Monthly Archives: December 2016

Life Expectancy & Longevity

Recent studies on mortality rates, conducted by the National Center for Health Statistics, reported a slight decrease in American life expectancy. The most recent decline before this was during the peak of H.I.V.-related deaths; yet this time, researchers have reported that a host of factors–including heart disease and other degenerative disorders–are the culprits.

Experts in health policy state that a 0.1 decrease is alarming, as life expectancy is generally consistent and predictable in its gradual increase. The culmination of problems that spurred the decline included a 15.7 percent increase in deaths from Alzheimer’s, and the inherent mortality rates that accompany increased rates of obesity.

At A4M, our overarching mission is to treat, diagnose, and ultimately prevent diseases associated with aging, in addition to providing educational awareness regarding wellness, nutrition, and the ways in which to remain healthy. Join us in our effort to achieve these goals, and solidify your commitment to making a difference in medicine.

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Chronic Disease: Continued

A recent new report published by Trust for America’s Health reveals that most states score low in terms of public health preparedness, despite alarming statistics that indicate the emergence of one new contagious disease each year–impacting millions of people across the country.

These nationwide major weaknesses are most evident when assessing whether health care systems are able to care for a mass influx of patients during a pandemic, a major outbreak, or attack. Only ten states have instituted formal programs for funneling private-sector medical staff, supplies, and resources into restricted areas during disasters.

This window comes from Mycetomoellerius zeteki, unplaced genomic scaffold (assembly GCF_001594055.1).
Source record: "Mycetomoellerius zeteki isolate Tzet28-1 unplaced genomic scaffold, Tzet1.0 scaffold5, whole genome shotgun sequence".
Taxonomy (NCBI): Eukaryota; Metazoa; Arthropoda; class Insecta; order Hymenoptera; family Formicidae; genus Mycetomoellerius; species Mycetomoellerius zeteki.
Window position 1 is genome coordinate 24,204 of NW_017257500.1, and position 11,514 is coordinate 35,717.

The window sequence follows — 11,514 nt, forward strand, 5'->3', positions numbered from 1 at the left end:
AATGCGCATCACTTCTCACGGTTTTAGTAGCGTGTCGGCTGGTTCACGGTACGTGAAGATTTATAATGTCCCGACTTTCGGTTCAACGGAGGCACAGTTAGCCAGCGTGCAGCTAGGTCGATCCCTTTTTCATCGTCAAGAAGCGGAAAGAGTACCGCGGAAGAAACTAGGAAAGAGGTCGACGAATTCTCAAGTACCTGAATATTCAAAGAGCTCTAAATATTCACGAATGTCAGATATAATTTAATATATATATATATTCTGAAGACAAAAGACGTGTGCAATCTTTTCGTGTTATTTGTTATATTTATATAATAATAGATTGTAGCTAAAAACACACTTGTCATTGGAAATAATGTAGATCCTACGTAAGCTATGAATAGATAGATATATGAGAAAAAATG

The lack of coordinated biosurveillance systems, coupled with dwindling hospital emergency preparedness funds, help explain why only ten states vaccinated at least half of their respective populations against the seasonal flu during the last season.

The potential of dangerous viruses and other biological agents require increased oversight, in addition to upgrading infrastructure and technology. The lack of an overarching strategic approach furthers the challenges in caring for patients during a mass event.

Authors of the publication reported that a severe new flu pandemic could cost the nation more than $680 billion, with the potential to completely disrupt the global economy. Lead authors recommend that regions, states, and communities develop strong, reliable baseline public health capacities through a consistent and coordinated planning approach. Ultimately, investing in both prevention and ‘effective standing response capabilities’ can help avoid exorbitant costs in both dollars and lives.

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The Cost of Chronic Disease

The primary issue that consumes approximately 86% of healthcare costs in the United States is avoidable chronic disease: while the most prevalent health conditions are simultaneously the most preventable, they continue to cost the country’s budget billions of dollars.

While overall numbers have decreased since 2010, when chronic disease cost the U.S. a total of $315 billion, morbid obesity rates have continued to rapidly spike—a condition that leads to a range of critical health issues including heart disease, diabetes, and stroke.

In large part due to increased public awareness, three of the five leading causes of death have declined, yet the trend of chronic disease is still disconcerting and dangerous. Almost half of all adults in the U.S. have a serious health condition, while 31 million Americans over age 50 are at great risk of contracting a chronic illness because of sedentary inactivity and lack of proper nutrition.

Being conscious of medicinal needs and treatments requires a consistently high level of responsibility and awareness. Healthcare experts urge patients to take active, informed roles in managing their health: online workshops have been developed to offer chronic disease self-management programs, which have been proven to significantly improve health status. Moreover, healthcare practitioners and professionals must collectively work together and cooperate with patients in order to create effective health plans, and communicate the ways in which to incorporate nutrition, health, and wellness into their lifestyles.

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